Years for Ears
The bridge? Out by the river?
Well, of course it’s a creek, but you know, that’s what we used to think, haha. You know how it is. That bridge is older than I am, but it still holds together stronger than any man I’ve ever met. I once saw someone drive his car over that bridge, even though it’s only for walking on. The guy was a nut, but at least he had enough foresight to see if the bridge could support it. It could and did, but I’ve been told it wasn’t a fun ride! I’d believe it, too!
I kissed a girl out on that bridge, too. We took a walk all around town, up and down all the streets, and through all the parks. You can’t do that in this town anymore. Where was I…?
Oh, yeah. On the way back, she pushed me up on the side of that bridge and gave me something to dream about! That girl was the best kisser I ever had the chance with, haha. There was just enough light left in the day that I could open one eye and see the outline of that pretty face of hers before I pulled her in a little closer.
We watched fireworks while sitting on that bridge, too. Every Fourth of July, I remember, we…
Sorry, what was that? Oh, yeah, just a block past the bridge. Yep. Have a good one.
“I feel like I’m upside-down,” she says, asleep, distraught.
He didn’t quite hear her, since he was reading from a newspaper, and her head was deep in the pillow. He understood her perfectly, though.
“I feel like I’m upside-down,” she repeats.
“No, dear, you’re right-side-up,” he tells her, putting a hand on her shoulder. “You’re comfortable, right?”
“But I feel like I’m upside-down,” she says again, but a bit more calmly.
“What if I were upside-down too?”
“That would be okay,” she decides after she turns her face towards him.
He puts the paper down and looks at the curve of her nose. He’d like to trace it with his finger and replicate it on paper, but knows that this is a bad idea. He’d ruin her rest and, probably, a piece of paper. Yet, he felt it absolutely necessary to produce something to prove that he just felt that way. He presses his newspaper into a ball as quietly as he can, and then tosses it at the door of the bedroom. It sits where it lands the whole night through. He does not sleep, but she dreams.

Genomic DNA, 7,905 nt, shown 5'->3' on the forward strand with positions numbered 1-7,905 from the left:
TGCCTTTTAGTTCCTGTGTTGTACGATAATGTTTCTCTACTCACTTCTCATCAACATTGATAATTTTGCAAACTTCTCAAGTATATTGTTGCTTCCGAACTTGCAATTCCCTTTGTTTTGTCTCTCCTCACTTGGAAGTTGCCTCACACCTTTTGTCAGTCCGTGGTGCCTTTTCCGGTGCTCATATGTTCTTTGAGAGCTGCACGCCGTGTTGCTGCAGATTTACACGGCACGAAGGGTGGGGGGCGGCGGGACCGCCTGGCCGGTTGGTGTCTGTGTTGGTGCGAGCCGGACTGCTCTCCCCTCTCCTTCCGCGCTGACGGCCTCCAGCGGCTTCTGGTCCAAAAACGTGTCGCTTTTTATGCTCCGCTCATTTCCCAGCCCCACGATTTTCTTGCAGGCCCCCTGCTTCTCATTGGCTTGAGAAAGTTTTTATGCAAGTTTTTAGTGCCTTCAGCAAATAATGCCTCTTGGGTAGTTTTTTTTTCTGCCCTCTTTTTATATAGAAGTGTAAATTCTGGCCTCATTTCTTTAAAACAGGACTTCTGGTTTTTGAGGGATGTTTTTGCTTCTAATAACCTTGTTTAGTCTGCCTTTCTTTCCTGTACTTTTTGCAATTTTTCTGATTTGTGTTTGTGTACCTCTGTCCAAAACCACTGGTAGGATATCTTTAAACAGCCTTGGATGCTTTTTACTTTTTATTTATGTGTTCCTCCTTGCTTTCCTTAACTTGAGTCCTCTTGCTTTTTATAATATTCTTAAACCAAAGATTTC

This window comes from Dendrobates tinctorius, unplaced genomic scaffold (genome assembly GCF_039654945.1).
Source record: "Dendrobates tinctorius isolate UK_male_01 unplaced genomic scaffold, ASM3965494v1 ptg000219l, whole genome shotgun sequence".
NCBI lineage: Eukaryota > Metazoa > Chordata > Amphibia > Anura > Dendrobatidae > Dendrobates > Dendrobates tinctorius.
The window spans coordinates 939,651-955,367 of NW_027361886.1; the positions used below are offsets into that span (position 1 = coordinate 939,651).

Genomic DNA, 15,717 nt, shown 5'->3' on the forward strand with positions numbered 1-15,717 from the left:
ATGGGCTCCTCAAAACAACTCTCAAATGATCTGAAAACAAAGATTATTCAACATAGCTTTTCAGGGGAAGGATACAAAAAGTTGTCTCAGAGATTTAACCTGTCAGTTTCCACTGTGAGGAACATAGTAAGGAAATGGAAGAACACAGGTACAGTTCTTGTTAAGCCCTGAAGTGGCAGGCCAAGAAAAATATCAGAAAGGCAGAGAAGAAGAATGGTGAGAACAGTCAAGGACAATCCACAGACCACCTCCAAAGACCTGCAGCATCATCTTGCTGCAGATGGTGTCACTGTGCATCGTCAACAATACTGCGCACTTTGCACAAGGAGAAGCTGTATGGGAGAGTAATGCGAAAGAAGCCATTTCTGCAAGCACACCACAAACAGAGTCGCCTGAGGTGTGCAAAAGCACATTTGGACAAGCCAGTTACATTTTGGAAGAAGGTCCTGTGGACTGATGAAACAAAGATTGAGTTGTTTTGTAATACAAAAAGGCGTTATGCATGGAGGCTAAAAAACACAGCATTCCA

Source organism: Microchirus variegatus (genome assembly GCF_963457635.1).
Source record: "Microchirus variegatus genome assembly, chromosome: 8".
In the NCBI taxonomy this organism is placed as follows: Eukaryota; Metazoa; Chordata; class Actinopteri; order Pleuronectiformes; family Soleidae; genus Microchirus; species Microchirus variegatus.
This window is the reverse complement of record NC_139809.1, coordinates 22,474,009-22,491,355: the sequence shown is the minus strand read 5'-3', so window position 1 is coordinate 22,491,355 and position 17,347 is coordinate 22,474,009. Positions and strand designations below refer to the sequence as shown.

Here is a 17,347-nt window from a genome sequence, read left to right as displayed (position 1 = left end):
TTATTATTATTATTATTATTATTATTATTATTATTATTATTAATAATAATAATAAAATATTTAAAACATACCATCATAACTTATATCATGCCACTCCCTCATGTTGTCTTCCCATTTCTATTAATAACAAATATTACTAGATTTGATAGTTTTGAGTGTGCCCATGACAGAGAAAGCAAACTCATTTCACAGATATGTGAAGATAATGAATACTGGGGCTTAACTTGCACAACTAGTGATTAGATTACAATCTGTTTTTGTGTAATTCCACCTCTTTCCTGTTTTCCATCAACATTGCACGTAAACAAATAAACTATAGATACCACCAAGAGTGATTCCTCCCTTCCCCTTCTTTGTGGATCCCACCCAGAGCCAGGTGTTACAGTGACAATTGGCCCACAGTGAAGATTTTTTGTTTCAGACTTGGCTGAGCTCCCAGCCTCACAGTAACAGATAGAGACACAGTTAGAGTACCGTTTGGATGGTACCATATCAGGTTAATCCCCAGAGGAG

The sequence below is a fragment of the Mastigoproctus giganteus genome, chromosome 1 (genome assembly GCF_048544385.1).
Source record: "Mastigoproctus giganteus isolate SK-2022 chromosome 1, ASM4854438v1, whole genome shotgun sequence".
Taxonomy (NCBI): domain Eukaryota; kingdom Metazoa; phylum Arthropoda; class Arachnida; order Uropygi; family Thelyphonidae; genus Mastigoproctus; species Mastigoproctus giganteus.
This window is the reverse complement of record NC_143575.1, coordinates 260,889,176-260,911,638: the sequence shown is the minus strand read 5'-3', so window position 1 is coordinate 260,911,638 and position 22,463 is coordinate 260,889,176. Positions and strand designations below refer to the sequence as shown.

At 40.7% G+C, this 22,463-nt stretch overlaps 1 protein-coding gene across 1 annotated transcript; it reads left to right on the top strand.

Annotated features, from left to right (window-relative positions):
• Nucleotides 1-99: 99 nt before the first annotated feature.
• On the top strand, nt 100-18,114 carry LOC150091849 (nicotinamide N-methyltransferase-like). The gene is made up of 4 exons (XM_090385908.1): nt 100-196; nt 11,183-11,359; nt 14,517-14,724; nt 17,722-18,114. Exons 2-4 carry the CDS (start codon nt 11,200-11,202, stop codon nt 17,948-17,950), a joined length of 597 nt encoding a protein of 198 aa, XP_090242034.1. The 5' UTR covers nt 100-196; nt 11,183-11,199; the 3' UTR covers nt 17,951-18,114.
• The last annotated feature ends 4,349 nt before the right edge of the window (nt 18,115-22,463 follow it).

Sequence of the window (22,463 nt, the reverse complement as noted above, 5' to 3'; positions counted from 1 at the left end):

The sun sets on Southgate Boulevard and the bookshop across from the convenience store. People are coming to the bookshop for deals—the shop is going out of business. Everything is forty to eighty percent off. The convenience store has brought out bags of candy corn. Two bags for three dollars.
But now the day’s ending, and the sun has mostly given up to streetlights, lit-up storefront signs, meandering cars, and whatever starlight can pierce through. People standing at bus stops have their hands in their pockets. Some stare at the convenience store, which has windows that serve as the brightest lights on the whole street. Brighter than the moon.
A big man with a big mustache leans on a big concrete pillar outside of the convenience store, holding a small pink bike between his legs. His hands are on the handlebars that have glitter streamers coming out from the sides. He is in his work clothes—dirt on his shoes and on the bottom of his slacks, a company logo embroidered on the right side of his chest. He looks tired.
Across the street, the bookshop has its last customer before they close for the night. A man buys a novel for half the price it has printed on the back cover. The man wanted this book for a while, but the price drop finally pushed him all the way to the counter. The owner of the store happily rings the customer up, wishing him a good night, even though he has yet to find another job to sustain himself after the store closes for good.
There is a little girl inside the convenience store, buying a tall can of iced tea and a candy bar with a couple of crumpled dollar bills and some change. She is seven cents short, but the woman at the cash register doesn’t mention it.
The little girl trots out of the convenience store and grins at the man with the bike, holding her treats with her hands stretched out towards him. The man smiles back, takes both from her, and puts them in his back pocket. Relinquishing the bike, the man says that she can have her candy bar when they get home.
To the girl, the unfolding ride is an uncharted journey across the sea in a pink boat with glitter sails. She is the pirate captain, and her father is her first mate, keeping watch over the treasure.